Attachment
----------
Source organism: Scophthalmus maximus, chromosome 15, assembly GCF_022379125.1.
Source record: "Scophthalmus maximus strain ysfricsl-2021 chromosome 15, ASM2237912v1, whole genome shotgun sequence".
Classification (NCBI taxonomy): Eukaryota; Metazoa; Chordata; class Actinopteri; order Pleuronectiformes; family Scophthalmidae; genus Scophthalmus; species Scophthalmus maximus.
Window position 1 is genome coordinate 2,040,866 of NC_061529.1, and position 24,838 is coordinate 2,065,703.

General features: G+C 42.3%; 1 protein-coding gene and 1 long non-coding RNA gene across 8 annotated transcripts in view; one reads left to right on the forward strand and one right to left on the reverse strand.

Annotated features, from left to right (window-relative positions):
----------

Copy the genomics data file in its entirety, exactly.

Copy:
Source organism: Scophthalmus maximus, chromosome 15, assembly GCF_022379125.1.
Source record: "Scophthalmus maximus strain ysfricsl-2021 chromosome 15, ASM2237912v1, whole genome shotgun sequence".
Classification (NCBI taxonomy): Eukaryota; Metazoa; Chordata; class Actinopteri; order Pleuronectiformes; family Scophthalmidae; genus Scophthalmus; species Scophthalmus maximus.
Window position 1 is genome coordinate 2,040,866 of NC_061529.1, and position 24,838 is coordinate 2,065,703.

General features: G+C 42.3%; 1 protein-coding gene and 1 long non-coding RNA gene across 8 annotated transcripts in view; one reads left to right on the forward strand and one right to left on the reverse strand.

Annotated features, from left to right (window-relative positions):